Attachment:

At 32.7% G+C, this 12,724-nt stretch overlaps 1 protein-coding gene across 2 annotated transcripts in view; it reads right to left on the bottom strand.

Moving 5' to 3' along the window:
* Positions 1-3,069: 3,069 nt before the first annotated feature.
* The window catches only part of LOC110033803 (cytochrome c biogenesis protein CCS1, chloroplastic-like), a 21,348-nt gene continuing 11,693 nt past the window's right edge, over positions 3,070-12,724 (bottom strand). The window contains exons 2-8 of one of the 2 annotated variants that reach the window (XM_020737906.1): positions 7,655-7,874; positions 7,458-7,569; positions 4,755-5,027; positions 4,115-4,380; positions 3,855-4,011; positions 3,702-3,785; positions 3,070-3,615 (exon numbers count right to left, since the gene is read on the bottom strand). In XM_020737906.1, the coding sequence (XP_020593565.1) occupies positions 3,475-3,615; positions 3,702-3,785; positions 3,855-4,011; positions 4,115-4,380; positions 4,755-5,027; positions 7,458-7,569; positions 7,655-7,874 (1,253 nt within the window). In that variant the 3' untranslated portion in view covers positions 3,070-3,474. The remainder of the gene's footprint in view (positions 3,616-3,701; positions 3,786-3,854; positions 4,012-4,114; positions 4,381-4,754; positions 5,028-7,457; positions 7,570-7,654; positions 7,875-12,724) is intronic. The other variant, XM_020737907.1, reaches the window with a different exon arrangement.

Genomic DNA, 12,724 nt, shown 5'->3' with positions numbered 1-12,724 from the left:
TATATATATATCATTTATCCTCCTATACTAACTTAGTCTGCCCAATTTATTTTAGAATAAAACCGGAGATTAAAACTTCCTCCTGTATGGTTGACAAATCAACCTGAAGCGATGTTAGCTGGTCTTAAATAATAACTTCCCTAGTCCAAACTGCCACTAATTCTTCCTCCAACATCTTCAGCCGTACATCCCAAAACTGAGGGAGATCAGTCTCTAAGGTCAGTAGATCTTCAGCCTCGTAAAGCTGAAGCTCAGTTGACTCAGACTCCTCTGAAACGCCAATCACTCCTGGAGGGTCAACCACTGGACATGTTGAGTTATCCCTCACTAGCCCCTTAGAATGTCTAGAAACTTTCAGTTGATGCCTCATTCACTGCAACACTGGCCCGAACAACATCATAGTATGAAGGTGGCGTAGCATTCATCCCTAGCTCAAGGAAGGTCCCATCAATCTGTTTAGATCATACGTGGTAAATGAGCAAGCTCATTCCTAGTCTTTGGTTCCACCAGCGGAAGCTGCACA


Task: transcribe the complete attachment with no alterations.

At 32.7% G+C, this 12,724-nt stretch overlaps 1 protein-coding gene across 2 annotated transcripts in view; it reads right to left on the bottom strand.

Moving 5' to 3' along the window:
* Positions 1-3,069: 3,069 nt before the first annotated feature.
* The window catches only part of LOC110033803 (cytochrome c biogenesis protein CCS1, chloroplastic-like), a 21,348-nt gene continuing 11,693 nt past the window's right edge, over positions 3,070-12,724 (bottom strand). The window contains exons 2-8 of one of the 2 annotated variants that reach the window (XM_020737906.1): positions 7,655-7,874; positions 7,458-7,569; positions 4,755-5,027; positions 4,115-4,380; positions 3,855-4,011; positions 3,702-3,785; positions 3,070-3,615 (exon numbers count right to left, since the gene is read on the bottom strand). In XM_020737906.1, the coding sequence (XP_020593565.1) occupies positions 3,475-3,615; positions 3,702-3,785; positions 3,855-4,011; positions 4,115-4,380; positions 4,755-5,027; positions 7,458-7,569; positions 7,655-7,874 (1,253 nt within the window). In that variant the 3' untranslated portion in view covers positions 3,070-3,474. The remainder of the gene's footprint in view (positions 3,616-3,701; positions 3,786-3,854; positions 4,012-4,114; positions 4,381-4,754; positions 5,028-7,457; positions 7,570-7,654; positions 7,875-12,724) is intronic. The other variant, XM_020737907.1, reaches the window with a different exon arrangement.

Genomic DNA, 12,724 nt, shown 5'->3' with positions numbered 1-12,724 from the left:
TATATATATATCATTTATCCTCCTATACTAACTTAGTCTGCCCAATTTATTTTAGAATAAAACCGGAGATTAAAACTTCCTCCTGTATGGTTGACAAATCAACCTGAAGCGATGTTAGCTGGTCTTAAATAATAACTTCCCTAGTCCAAACTGCCACTAATTCTTCCTCCAACATCTTCAGCCGTACATCCCAAAACTGAGGGAGATCAGTCTCTAAGGTCAGTAGATCTTCAGCCTCGTAAAGCTGAAGCTCAGTTGACTCAGACTCCTCTGAAACGCCAATCACTCCTGGAGGGTCAACCACTGGACATGTTGAGTTATCCCTCACTAGCCCCTTAGAATGTCTAGAAACTTTCAGTTGATGCCTCATTCACTGCAACACTGGCCCGAACAACATCATAGTATGAAGGTGGCGTAGCATTCATCCCTAGCTCAAGGAAGGTCCCATCAATCTGTTTAGATCATACGTGGTAAATGAGCAAGCTCATTCCTAGTCTTTGGTTCCACCAGCGGAAGCTGCACA